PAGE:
Of his three sons William Radclyffe (1813–1846), though he learnt engraving, became a portrait-painter, practising in Birmingham and London with some success, but died of paralysis on 11 April 1846, in his father's lifetime; Charles William Radclyffe, who became an artist and a member of the Birmingham Society of Artists, and still survives; and

Edward Radclyffe (1809–1863), born in 1809 in Birmingham, where he was educated under his father and J. V. Barber, and followed his father's profession as an engraver. He received medals for engraving at the ages of fifteen and seventeen from the Society of Arts in London, and in his twenty-first year removed to the metropolis. He was largely employed in engraving for the ‘annuals,’ then so popular, and for the ‘Art Journal’ and other works. He also was employed for many years by the admiralty in engraving charts. Like his father, he was an intimate friend of David Cox the elder, and published several etchings and engravings from his works. He planned a ‘liber studiorum’ in imitation of Turner, but had executed only three etchings for this at the time of his death in November 1863. He married, in 1838, Maria, daughter of Major Revell of Round Oak, Englefield Green, Surrey.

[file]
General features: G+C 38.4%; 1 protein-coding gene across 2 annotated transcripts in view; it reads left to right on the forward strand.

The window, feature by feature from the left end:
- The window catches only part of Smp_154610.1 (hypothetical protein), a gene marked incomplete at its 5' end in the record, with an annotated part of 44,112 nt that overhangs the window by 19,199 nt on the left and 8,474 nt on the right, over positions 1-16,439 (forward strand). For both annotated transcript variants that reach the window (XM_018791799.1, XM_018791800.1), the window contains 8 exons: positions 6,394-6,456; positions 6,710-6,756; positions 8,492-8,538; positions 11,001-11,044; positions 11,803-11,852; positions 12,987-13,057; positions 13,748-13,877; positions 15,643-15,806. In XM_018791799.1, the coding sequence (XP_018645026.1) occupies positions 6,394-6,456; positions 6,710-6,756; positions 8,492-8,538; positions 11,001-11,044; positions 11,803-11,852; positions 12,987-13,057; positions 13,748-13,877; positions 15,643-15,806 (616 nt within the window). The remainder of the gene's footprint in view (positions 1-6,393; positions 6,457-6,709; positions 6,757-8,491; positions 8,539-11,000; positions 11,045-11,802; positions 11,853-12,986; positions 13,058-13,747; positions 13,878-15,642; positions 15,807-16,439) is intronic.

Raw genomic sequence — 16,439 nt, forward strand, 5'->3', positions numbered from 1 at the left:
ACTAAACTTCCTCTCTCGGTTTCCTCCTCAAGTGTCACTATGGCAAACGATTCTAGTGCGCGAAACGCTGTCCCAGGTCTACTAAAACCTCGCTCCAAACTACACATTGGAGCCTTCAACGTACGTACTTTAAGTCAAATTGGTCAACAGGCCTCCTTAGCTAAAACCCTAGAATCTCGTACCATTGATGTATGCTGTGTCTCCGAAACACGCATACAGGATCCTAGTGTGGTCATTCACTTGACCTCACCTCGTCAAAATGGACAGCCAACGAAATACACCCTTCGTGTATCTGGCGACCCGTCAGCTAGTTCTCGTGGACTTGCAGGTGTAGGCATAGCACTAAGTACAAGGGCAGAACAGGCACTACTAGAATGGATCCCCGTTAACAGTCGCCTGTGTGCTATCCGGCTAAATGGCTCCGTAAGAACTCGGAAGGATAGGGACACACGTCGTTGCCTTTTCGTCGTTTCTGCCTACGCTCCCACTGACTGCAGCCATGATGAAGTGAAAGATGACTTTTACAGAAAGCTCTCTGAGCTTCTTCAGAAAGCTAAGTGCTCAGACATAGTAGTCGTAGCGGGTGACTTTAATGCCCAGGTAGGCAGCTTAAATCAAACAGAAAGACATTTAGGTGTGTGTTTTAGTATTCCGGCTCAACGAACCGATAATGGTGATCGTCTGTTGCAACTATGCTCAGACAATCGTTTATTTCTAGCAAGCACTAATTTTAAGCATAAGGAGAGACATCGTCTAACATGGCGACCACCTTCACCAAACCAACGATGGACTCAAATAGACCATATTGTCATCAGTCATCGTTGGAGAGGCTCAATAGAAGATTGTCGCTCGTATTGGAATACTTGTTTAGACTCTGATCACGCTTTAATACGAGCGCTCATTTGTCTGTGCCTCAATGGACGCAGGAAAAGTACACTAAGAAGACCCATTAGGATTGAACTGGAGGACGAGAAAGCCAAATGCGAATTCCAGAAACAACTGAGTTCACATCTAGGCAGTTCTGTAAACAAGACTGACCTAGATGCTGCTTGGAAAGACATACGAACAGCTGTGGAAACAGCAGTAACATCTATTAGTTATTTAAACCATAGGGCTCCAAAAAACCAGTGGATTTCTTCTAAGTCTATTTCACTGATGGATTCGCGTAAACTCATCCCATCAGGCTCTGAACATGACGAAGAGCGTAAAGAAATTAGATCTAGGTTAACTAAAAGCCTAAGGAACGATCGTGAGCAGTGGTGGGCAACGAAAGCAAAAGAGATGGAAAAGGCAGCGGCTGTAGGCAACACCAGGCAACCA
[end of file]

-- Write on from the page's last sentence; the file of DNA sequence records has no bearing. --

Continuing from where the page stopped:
[Redgrave's Dict. of Artists; Catalogue of an Exhibition of Engravings by Birmingham Men, Birmingham, 1877; private information.]

L. C.

Dictionary of National Biography, Errata (1904), p.230
N.B.— f.e. stands for from end and l.l. for last line

 Page Col. Line 146 ii 16 18 ${\displaystyle \scriptstyle {\left.{\begin{matrix}\ \\\ \end{matrix}}\right\}\,}}$ Radclyffe, William: for 1796 read 1783 147 i 12 ﻿for He left three sons, of whom read Of his three sons 17 ﻿after 1846 insert in his father's lifetime